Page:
The default chipscope also captures the GTX/JESD core interface for a quick check on the transfer phases. There is a simple state machine within the pcore that walks through all the phases of the JESD specification. A sample screenshot is given below.
The default signals are:
|The following signals are per lane (GTX). Refer to Xilinx documentation on details of these signals.|
|rx_data||GTX receive data (32 bits).|
|rx_notintable||GTX receive data not in table (invalid 8B/10B).|
|rx_disperr||GTX receive disparity error.|
|rx_charisk||GTX receive data is a K character .|
|rx_fsm||The state machine (see the pcore module for details).|
|rx_sync_enb||SYNC enable (SYNC is driven by JESD core, but is enabled by the state machine).|
|rx_sysref_enb||SYSREF enable (SYSREF is driven by all lanes at the end of CGS).|
|rx_valid_k||If set, indicates a valid 'K' character on received data.|
|rx_cgs_k||If set, indicates CGS data on received data.|
|rx_ilas_r||If set, indicates 'R' character on received data.|
|rx_ilas_a||If set, indicates 'A' character on received data.|
|rx_ilas_q||If set, indicates 'Q' character on received data.|
|rx_ilas_f||If set, indicates 'F' character on received data.|
|The following signals are top level signals (common to all lanes)|
|jesd204b_rxsync_s||The sync is generated by the IP core.|
|gtx_rst_s||The GTX reset (software controlled).|
|jesd204b_rst_s||The JESD core reset (software controlled AND GTX).|
After reset (0x0), the FSM is at state 0x1, where it waits for CGS (Code Group Synchronization). After it finds a certain number of consecutive K characters (this ensures that the CGS phase is stable and lanes are all up and running), it asserts SYSREF and also enables SYNC. At state 3, it waits for SYNC to be deasserted. Note that enabling SYNC only allows the Xilinx core to drive the SYNC and do NOT deassert SYNC. The SYNC is soon deasserted by the JESD core and the FSM moves to state 4. At state 4, it is assumed that it is correctly done by the Xilinx IP core. At any point, if SYNC is asserted by the core, the process starts over.
Here is the sample screen shot:
The AD9129 is a high performance 14-bit RF DAC supporting data rates up to 2.8GSPS. The DAC core is based on a quad-switch architecture that enables dual-edge clocking operation effectively increasing the DAC update rate to 5.6 GSPS when configured for mix-mode or 2x interpolation. Its high dynamic range and bandwidth enables multicarrier generation up to and beyond 4.2 GHz. The AD9129 features two 14bit LVDS parallel interface.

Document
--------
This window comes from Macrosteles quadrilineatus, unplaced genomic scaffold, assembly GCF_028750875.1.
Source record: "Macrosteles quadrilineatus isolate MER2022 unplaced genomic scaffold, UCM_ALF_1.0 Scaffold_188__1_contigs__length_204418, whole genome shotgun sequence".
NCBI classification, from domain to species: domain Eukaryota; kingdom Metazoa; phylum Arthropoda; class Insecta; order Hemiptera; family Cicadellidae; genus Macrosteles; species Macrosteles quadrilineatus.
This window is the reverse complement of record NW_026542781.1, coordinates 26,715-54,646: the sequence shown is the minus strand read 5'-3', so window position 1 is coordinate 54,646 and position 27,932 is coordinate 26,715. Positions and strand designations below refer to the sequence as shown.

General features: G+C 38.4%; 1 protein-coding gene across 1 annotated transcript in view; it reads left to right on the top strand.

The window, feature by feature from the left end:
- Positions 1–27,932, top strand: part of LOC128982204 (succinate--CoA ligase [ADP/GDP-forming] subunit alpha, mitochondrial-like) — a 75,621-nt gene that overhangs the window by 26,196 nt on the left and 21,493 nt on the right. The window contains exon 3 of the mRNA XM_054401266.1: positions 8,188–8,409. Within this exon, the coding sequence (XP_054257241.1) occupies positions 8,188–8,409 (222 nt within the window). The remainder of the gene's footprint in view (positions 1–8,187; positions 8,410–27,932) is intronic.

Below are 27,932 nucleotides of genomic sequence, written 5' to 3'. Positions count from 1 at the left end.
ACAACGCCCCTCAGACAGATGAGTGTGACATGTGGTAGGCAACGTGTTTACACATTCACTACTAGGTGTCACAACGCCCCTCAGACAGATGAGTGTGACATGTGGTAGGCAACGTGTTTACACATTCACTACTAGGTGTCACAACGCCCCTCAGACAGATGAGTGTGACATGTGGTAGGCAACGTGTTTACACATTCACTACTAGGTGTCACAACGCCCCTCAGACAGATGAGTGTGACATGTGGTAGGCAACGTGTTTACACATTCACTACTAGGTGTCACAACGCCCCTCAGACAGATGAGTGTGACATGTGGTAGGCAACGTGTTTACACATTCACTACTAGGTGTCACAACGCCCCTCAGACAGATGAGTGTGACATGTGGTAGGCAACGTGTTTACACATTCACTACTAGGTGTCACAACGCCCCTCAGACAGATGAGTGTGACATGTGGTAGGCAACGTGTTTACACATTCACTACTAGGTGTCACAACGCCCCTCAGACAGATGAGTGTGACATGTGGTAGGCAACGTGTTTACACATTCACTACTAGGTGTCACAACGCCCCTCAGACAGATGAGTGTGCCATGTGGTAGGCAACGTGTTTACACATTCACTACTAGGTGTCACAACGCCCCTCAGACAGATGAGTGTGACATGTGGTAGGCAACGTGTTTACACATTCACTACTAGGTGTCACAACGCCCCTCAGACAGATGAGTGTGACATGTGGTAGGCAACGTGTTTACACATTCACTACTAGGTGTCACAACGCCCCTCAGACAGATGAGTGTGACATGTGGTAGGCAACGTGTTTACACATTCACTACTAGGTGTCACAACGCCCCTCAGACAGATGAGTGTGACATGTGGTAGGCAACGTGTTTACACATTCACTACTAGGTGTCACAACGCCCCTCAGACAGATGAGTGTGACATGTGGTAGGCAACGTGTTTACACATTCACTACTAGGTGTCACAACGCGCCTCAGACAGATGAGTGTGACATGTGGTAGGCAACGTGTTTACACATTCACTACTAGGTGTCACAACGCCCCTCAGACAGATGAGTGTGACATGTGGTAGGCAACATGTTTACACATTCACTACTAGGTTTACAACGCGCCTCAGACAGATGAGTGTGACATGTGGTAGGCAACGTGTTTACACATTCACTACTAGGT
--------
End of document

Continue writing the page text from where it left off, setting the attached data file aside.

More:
The following variations of this board are available.
|Part Number||ADC Channels||DAC Channels|
|FMC-176||4 (2 x AD9250)||2 (2 x AD9129)|
|FMC-230||2 (2 x AD9129)|
|AD-FMCJESDADC1-EBZ||4 (2 x AD9250)|
This reference design may be used as it is for FMC-176 and it's variations by selecting the appropriate number of DAC channels. It is also easy to port the design for other boards by removing one or more corresponding pcores. Also some devices may not be accessible depending on whether one choose to use LPC or HPC. To fully support both the DACs of the FMC-176, a carrier must have a fully populated HPC connector. The KC705 do not have a fully populated HPC.
The reference design includes (if enabled) RF generation via DDS and the SPI interface for the DACs. At the prompt just enter the number of DAC channels you have in your hardware setup. As an example, if you are using FMC-176 with KC705, simply enter '1' as the number of DAC channels. If you are using the ADC only boards, enter '0' as the number of DAC channels.
The quick start bit file also configures the AD9517 to generate a 2.5GHz clock to AD9129. It then generates a 333MHz tone for the DAC.
The DAC spectrum for a 333MHz tone is shown below.
It is possible to use an adapter board such as FMC-700 with KC705 to access both the DACs on a FMC-176 board. However, the routing delays of FMC-LPC pins to the FMC-700 will cause timing errors on DAC1 and you may see parity errors on the UART terminal.
The HDL Reference Designs and the no-OS Software can be downloaded from the Analog Devices github.
FPGA Reference Designs: